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Novel medical AI model developed



New class of AI to improve cancer research and treatments

A DGIST-Stanford joint research team have successfully developed novel medical AI model based on federated learning.

Professor Sanghyun Park at the Department of Robotics and Mechatronics Engineering, the Daegu Gyeongbuk Institute of Science & Technology (DGIST) has successfully developed the technology that can accurately segment body organs by effectively learning medical image data, which is distributed across multiple healthcare institutions, with the federated learning technique.

It is able to do this by effectively learning medical image data used for different purposes in different hospitals, which is expected to greatly contribute to the development of large-scale medical AI models in the future.

Medical data

Hospitals and other healthcare institutions have organ image data for various parts of the body for different purposes. To facilitate and provide healthcare more accurately, however, it is necessary to develop an AI model for multi-organ segmentation based on the medical data that individual institutions do not have.

In the past, image data from different healthcare institutions was collected and learned on a central server, and therefore, it was difficult to apply the above method in the healthcare field, which is sensitive to data breaches and leaks. Furthermore, different healthcare institutions have different areas of interest for the use of images, which results in a limitation in training a model that can analyse and simultaneously segment multiple areas.

Against this backdrop, Professor Park proposed a multi-organ segmentation model based on federated learning to effectively utilise distributed data with different organ labels without data breaches and leaks.

Federated learning makes it possible to train an AI model by allowing different institutions to work with each other without directly sharing distributed data.

However, during the process where the information obtained from distributed data is compiled, information is lost, which is also known as the problem of “catastrophic forgetting,” and the data with different labels for different areas of interest makes learning unstable, leading to the shortcomings that the model is not established or the learning speed slows down.

To tackle this problem, Park’s team proposed the knowledge distillation technique.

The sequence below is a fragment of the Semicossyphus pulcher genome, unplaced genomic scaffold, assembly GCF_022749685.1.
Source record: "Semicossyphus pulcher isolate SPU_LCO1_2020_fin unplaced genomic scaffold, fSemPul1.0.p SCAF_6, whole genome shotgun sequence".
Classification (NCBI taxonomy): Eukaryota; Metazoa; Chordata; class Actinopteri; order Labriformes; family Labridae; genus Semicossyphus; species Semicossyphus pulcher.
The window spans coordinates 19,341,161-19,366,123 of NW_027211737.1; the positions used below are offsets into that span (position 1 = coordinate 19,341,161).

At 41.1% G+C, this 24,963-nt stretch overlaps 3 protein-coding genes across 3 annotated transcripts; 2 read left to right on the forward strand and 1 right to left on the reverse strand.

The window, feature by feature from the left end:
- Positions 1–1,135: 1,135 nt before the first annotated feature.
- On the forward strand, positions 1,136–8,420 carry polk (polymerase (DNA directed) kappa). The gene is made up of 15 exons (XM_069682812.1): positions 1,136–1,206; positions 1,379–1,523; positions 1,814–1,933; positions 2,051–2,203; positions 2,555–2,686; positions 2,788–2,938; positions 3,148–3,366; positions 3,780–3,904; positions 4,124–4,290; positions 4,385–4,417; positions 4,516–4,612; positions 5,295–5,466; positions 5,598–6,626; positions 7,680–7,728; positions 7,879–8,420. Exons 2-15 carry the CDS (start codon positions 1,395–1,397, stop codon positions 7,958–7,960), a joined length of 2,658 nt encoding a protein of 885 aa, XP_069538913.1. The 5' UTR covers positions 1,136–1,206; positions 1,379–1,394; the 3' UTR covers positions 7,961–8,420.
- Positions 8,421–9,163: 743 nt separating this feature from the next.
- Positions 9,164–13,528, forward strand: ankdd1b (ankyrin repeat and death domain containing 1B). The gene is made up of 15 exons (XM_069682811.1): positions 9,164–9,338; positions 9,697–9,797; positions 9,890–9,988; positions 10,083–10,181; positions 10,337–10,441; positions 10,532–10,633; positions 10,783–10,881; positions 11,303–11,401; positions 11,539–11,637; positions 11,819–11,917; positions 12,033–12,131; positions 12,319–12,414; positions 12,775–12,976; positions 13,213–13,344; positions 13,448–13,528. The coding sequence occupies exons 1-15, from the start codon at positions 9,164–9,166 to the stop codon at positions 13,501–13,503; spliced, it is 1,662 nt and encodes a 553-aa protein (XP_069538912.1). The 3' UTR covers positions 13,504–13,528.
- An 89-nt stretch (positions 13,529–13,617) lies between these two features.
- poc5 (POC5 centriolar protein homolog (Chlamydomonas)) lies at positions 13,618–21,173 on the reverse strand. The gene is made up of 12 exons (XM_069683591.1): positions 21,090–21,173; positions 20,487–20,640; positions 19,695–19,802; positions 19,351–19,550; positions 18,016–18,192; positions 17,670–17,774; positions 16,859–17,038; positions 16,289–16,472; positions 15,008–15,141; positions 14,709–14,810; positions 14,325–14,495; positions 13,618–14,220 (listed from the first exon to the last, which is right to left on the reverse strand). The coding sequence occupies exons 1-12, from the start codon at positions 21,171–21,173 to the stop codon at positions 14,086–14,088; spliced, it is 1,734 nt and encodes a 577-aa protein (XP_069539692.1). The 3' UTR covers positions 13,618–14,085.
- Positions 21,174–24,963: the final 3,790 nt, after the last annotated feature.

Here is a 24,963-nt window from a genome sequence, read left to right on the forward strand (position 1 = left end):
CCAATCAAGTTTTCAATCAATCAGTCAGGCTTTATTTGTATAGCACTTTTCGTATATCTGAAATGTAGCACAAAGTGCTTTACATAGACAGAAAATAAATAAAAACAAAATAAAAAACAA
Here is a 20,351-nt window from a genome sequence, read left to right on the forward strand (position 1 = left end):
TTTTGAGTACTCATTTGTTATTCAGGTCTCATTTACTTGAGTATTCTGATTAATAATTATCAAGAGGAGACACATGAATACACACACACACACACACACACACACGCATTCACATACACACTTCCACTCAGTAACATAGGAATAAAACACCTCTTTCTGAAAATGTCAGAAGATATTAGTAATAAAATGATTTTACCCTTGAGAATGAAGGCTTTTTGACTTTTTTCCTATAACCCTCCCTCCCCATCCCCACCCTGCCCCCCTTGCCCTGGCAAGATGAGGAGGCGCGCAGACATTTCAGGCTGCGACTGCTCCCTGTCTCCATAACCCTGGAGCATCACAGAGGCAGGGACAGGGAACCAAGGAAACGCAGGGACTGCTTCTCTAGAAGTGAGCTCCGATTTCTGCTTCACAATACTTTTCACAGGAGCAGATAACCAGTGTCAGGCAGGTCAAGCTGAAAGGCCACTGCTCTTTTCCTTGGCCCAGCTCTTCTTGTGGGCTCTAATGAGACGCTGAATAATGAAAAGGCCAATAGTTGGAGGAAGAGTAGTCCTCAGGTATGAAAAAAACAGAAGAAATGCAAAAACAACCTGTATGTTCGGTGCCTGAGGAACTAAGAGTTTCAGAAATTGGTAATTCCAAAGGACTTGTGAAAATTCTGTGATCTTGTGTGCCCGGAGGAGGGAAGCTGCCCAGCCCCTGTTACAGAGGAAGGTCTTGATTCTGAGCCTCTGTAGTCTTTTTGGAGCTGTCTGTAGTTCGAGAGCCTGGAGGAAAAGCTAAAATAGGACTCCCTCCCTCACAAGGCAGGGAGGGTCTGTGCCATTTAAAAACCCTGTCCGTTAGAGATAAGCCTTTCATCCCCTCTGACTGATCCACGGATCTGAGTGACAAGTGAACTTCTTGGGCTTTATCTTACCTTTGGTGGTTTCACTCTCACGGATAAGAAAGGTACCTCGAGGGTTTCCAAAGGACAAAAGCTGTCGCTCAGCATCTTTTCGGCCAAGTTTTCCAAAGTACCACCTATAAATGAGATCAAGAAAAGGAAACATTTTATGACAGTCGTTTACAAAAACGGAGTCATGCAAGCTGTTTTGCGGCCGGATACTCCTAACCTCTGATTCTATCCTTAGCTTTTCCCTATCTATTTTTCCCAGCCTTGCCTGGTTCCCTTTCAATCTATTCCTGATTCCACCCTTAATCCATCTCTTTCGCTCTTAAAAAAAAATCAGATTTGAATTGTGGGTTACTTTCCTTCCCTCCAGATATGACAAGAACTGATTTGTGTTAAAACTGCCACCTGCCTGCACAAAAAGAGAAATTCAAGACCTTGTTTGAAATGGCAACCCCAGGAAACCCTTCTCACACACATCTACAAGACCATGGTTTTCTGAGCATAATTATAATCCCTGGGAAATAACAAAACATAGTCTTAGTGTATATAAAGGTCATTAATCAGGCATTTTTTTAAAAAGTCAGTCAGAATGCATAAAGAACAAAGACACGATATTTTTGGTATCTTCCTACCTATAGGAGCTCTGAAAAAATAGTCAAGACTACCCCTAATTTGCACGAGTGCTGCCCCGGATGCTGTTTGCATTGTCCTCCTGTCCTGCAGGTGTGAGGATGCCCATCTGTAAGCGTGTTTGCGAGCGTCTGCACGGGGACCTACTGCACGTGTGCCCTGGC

To begin with, the research team used a multi-head U-Net model to segment the image data of different body organs from different institutions, and shared the segmented images with shared embedding learning, which enabled different institutions to perform federated learning by using the knowledge of the global model and the pre-trained specific organ segmentation model when training the AI model. Consequently, Park’s team successfully developed a novel technique that uses fewer parameters and computations with better performance than previously proposed models.

To verify the developed technique, the research team applied the technique to an abdominal CT dataset with seven different segmentation labels. Validation revealed that while the traditional multi-organ segmentation models had the performance of 66.82% on average in federated learning, the newly developed technique had the higher performance of 71.00% on average and reduced the inference time with shared embedding learning.

Professor Park stated: “In this study, we successfully developed the technology to segment different organs of interest so that medical AI can be effectively trained and utilised even though medical image data from multiple healthcare institutions are not shared.

“I think that the newly developed technology will be greatly helpful in medical image analysis, and it is expected to contribute to the development of large-scale medical AI models in the future.”

The study was funded by the DGIST General Project and the Daegu Digital Innovation Promotion Agency, and its findings were published in Medical Image Analysis (MedIA), one of the top journals in the field of medical AI.

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